According to Entertainment Weekly, DeGeneres sometimes made jokes about the upcoming storyline, saying her character was going to reveal she was Lebanese, or that a role named Les Bian was being added to the show. But when it was time to make the episode, things got serious. Scripts were produced on red paper with black ink (a combination that was difficult to photocopy) and needed to be shredded or returned to a studio safe by the end of the day. DeGeneres later said of the experience, "It was like we were spies or something," she told Page Six.
The coming-out episode received support and faced backlash
Many people were thrilled when news spread about Ellen's coming out episode. Some sent in letters of gratitude and appreciation. Supportive celebrities took roles in the show: Oprah Winfrey played the fictional Ellen's therapist and Laura Dern appeared as a potential love interest. Others, including Melissa Etheridge, Demi Moore and Billy Bob Thornton, made appearances, and even more stars wanted to be in the episode but there just weren't enough parts to go around according to Vanity Fair.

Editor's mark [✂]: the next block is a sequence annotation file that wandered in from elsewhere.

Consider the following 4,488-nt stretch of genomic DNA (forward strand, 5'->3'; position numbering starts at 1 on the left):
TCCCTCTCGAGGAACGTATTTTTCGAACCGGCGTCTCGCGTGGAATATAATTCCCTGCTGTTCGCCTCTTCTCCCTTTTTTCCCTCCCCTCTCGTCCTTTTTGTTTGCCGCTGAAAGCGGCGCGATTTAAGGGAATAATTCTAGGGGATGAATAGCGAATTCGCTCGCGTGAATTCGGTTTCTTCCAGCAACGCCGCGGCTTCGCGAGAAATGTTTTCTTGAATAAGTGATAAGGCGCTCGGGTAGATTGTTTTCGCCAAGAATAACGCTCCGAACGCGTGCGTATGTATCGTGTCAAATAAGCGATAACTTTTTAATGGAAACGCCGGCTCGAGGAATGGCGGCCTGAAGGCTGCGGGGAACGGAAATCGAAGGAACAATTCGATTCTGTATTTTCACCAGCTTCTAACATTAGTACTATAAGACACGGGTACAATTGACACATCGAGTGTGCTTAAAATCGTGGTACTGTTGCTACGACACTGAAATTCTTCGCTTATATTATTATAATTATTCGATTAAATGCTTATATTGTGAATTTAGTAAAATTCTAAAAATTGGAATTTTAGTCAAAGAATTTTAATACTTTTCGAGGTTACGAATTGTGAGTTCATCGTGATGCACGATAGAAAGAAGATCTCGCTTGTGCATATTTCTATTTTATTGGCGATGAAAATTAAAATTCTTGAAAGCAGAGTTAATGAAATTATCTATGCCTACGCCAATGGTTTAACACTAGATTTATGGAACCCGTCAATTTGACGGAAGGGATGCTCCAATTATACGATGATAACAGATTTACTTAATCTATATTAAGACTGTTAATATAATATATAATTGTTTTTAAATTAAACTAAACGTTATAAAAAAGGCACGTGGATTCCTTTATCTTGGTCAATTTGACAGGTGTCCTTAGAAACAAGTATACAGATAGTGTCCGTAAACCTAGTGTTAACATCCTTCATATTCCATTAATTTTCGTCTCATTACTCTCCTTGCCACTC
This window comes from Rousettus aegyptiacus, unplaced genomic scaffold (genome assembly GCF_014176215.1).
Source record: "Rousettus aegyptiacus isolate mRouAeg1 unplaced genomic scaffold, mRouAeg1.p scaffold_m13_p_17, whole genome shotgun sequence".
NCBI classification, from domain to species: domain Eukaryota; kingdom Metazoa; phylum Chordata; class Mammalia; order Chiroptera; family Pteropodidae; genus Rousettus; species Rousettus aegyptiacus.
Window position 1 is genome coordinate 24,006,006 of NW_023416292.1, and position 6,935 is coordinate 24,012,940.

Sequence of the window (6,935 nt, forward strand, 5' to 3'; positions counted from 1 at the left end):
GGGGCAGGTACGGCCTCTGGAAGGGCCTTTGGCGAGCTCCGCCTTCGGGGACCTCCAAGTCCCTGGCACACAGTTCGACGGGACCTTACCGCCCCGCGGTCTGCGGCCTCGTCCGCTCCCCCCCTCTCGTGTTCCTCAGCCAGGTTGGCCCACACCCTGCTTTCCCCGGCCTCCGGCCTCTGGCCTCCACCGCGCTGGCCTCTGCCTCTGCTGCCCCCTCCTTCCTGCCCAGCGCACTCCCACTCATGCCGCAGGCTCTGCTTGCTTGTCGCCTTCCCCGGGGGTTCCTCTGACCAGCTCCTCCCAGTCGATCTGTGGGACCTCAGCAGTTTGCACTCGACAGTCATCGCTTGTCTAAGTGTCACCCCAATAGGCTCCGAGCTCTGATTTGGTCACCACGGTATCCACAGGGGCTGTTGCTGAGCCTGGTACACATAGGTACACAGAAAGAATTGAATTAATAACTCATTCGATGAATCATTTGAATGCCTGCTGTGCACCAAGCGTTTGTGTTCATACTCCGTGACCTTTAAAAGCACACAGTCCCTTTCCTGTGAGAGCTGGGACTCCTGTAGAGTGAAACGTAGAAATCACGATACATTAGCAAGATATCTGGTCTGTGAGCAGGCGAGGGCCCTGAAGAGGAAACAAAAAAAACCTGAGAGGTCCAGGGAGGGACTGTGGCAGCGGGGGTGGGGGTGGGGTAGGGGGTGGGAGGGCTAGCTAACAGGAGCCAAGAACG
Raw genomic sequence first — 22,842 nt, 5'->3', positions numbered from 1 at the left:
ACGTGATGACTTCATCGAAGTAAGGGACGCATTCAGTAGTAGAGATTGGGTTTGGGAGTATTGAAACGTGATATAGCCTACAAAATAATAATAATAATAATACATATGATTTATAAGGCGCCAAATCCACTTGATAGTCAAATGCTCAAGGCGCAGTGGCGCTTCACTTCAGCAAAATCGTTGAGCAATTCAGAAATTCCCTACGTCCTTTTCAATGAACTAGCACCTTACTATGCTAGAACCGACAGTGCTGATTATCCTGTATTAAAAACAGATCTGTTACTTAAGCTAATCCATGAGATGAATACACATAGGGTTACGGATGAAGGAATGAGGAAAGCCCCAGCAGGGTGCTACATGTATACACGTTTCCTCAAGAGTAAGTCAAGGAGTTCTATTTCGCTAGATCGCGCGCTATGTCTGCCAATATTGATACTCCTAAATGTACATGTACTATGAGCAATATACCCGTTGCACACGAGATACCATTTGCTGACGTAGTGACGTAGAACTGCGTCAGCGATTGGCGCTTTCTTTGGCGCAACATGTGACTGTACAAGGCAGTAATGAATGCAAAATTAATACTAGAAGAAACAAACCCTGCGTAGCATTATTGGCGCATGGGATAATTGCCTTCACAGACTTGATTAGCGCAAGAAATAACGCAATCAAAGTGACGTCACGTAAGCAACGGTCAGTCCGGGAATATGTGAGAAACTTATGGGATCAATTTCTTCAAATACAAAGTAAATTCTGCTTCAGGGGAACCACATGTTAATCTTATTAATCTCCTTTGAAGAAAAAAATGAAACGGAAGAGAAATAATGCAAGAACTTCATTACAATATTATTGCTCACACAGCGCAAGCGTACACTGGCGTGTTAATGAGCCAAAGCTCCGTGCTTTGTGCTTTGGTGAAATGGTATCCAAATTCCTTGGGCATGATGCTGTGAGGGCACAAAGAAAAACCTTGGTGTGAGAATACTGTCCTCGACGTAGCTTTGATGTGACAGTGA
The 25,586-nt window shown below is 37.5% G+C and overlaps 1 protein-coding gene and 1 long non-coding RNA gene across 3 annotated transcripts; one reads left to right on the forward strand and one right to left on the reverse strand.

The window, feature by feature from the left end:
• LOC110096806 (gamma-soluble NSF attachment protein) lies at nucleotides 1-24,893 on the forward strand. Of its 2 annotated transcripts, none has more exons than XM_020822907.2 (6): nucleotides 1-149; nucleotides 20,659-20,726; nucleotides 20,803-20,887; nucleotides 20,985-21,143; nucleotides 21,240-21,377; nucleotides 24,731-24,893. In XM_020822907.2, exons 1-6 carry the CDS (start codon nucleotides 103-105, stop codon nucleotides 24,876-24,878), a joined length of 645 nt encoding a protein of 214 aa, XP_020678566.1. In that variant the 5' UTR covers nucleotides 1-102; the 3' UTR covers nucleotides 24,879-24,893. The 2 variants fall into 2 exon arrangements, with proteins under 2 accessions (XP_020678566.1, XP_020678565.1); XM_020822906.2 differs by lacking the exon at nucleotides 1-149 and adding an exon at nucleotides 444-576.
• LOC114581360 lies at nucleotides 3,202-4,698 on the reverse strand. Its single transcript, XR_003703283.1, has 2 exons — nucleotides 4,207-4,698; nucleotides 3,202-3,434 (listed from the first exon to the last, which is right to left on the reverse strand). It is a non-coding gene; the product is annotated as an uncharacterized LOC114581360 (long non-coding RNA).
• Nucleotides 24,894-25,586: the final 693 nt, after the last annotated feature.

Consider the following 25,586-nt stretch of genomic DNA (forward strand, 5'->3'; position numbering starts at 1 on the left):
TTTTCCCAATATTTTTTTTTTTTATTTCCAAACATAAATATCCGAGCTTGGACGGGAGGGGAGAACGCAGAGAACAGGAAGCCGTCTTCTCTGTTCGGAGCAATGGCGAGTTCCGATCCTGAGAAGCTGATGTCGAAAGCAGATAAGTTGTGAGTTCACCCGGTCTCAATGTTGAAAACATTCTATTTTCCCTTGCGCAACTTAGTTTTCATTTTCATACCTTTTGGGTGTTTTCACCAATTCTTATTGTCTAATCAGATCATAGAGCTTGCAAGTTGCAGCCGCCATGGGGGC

Yet the coming-out episode also faced a backlash. As word of "The Puppy Episode" spread, hate mail poured into Ellen's offices. Reverend Jerry Falwell and televangelist Pat Robertson publicly mocked DeGeneres as "Ellen DeGenerate" and joined others in signing a letter that decried the show as a "blatant attempt to promote homosexuality." At one point a bomb threat was called into the studio. DeGeneres told Page Six in 2017, "I had no idea the amount of hate. I had no idea that there would be death threats or a bomb scare. It was a really scary time."
Some advertisers withdrew from the episode. A Chrysler spokesperson told The New York Times, "It's a business decision about trying to stay out of the fray. The environment around this is so angry we feel we lose no matter what we do." JCPenney, Domino's Pizza and McDonald's joined the car company in not airing ads. The Human Rights Campaign and a cruise line that focused on a lesbian clientele tried to buy spots instead, but ABC declined their ads.